Santa Fe, N.M — In her spacious office on the top floor of the “Roundhouse,” as the state capitol is called, Governor Susana Martinez greets a group of schoolchildren. Excitedly, they have their picture taken with her. As they leave, she calls out to them, “Be good!” One of the teachers answers, “You too!” She says, “I’m trying my best, every day.” After they leave, the governor says how enjoyable it is to meet and mingle with happy schoolchildren: It’s one of the nicest parts of her job. In her former job, as a district attorney, she often met with children who were far from happy: They were victims of crime. She has seen a lot in her career, as prosecutors and other law-enforcement people tend to.
Susana Martinez was elected governor of New Mexico in 2010. For those keeping score, she is the first Hispanic woman to be the governor of any state. A conservative Republican, she is a star of her party, nationally. There is even talk that she should be the vice-presidential nominee this year. She has said, firmly, that she wouldn’t accept the position: She is committed to her state and her term. Besides which, you could say, it’s way too early for Martinez to be on a national ticket: She has had just a year as governor. Still, you can forgive Republicans their excitement over this woman, whose gifts and appeal are undeniable.
She was born in El Paso, Texas, in 1959, and she was raised in that city too. Her father was a Marine, a Golden Gloves boxing champion, a deputy sheriff, and, finally, a businessman. One of the governor’s great-grandfathers was Toribio Ortega, a general in the Mexican Revolution. When in high school, she was the student-council president. She went to the University of Texas at El Paso, and then to the University of Oklahoma College of Law. Why did she go to law school? When she was a child, she noticed that congressmen and senators tended to be lawyers. She herself was interested in a life of politics and public service. She never had a doubt that she would go to law school.
Her parents were Democrats, she was a Democrat, and so was just about everyone they knew. But the Martinezes were conservatives. The future governor was raised very strictly, she says, with her parents emphasizing education and hard work. She and her brother went to Catholic schools. She had the great responsibility of helping to care for her sister, who was “special needs,” as she says: She bathed her, slept with her, and so on. Then, too, there was the fact that her parents were running a business. It was a security-guard company, which began with three employees: Mom, Dad, and Susana. Her parents realized, she says, “how much of their own capital they needed to keep in order to go after the next contract.” They also realized how jobs were created. Eventually, the company grew to 125 employees in three states.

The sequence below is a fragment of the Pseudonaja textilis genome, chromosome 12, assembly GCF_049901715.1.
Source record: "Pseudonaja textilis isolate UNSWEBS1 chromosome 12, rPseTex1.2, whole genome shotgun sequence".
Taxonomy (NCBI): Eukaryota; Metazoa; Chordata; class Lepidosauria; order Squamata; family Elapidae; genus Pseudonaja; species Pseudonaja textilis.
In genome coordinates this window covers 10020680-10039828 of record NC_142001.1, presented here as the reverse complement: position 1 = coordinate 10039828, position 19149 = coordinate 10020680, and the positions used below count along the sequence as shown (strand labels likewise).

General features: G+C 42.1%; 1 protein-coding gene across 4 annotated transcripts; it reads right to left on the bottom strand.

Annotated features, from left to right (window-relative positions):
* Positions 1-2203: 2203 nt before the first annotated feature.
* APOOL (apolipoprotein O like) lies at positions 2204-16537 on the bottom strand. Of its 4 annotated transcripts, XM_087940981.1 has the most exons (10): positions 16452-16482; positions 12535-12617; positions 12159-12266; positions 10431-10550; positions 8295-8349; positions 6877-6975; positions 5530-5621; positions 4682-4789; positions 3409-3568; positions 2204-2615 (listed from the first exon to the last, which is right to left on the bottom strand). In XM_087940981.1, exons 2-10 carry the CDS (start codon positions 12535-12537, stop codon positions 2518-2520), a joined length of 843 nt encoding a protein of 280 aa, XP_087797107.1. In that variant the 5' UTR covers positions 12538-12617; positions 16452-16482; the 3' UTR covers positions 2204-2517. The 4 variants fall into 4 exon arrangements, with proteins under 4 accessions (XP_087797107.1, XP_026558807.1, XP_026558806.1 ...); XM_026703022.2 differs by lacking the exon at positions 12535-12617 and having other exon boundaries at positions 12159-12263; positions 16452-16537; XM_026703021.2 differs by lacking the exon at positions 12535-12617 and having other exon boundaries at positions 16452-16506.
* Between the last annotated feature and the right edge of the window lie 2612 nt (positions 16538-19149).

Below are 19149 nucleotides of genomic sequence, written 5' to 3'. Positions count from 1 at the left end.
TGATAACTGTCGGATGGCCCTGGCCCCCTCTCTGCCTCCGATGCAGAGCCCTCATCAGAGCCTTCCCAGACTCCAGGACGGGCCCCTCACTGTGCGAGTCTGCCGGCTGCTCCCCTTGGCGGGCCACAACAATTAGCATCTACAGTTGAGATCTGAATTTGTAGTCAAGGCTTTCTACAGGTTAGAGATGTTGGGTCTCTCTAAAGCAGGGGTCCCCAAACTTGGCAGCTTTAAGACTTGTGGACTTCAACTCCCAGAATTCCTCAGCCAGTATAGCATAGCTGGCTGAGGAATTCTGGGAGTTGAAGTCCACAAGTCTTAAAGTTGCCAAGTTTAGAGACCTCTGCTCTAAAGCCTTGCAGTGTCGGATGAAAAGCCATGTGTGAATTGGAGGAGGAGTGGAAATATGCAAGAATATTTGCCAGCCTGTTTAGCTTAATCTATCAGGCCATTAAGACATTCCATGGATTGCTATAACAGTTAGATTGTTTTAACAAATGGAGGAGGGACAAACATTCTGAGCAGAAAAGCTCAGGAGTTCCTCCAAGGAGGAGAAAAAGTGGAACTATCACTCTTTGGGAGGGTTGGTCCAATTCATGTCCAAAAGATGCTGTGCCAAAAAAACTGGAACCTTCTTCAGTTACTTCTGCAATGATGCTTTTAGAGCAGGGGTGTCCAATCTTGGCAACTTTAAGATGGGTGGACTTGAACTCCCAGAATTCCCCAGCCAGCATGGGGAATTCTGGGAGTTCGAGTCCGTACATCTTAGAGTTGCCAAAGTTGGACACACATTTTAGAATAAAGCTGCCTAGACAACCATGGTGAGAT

Martinez remembers that her father once “sheepishly” admitted that he had voted for Reagan. Susana voted for Reagan, too. She says she has always been a believer in looking at the individual, and crossing party lines “as you see fit.”
In 1986, she began her life in New Mexico, moving to Las Cruces. She worked in the DA’s office. Then, in the mid-Nineties, she decided to run for DA herself. Two Republican leaders in the county invited her to lunch. She said to her husband, “I know what they want.” (Her husband is Chuck Franco, a former undersheriff, now referred to by the governor as “the First Gentleman.”) “They want us to change parties. Here’s what we’re going to do: We’re going to be nice to them, we’re going to let them buy us lunch, we’re going to thank them, and we’re never going to see them again.” Over lunch, the group discussed a range of issues: crime, welfare, the Second Amendment, economic policy, the works. Afterward, Martinez looked at her husband and said, “I’ll be damned: We’re Republicans. Now what?” The problem was, the county was three to one Democratic. The state as a whole is overwhelmingly Democratic. A life in politics seemed challenging, at best. But after a while, Martinez said, “We’ve got to be true to ourselves. Let’s re-register.” She won her first election, and was reelected three times.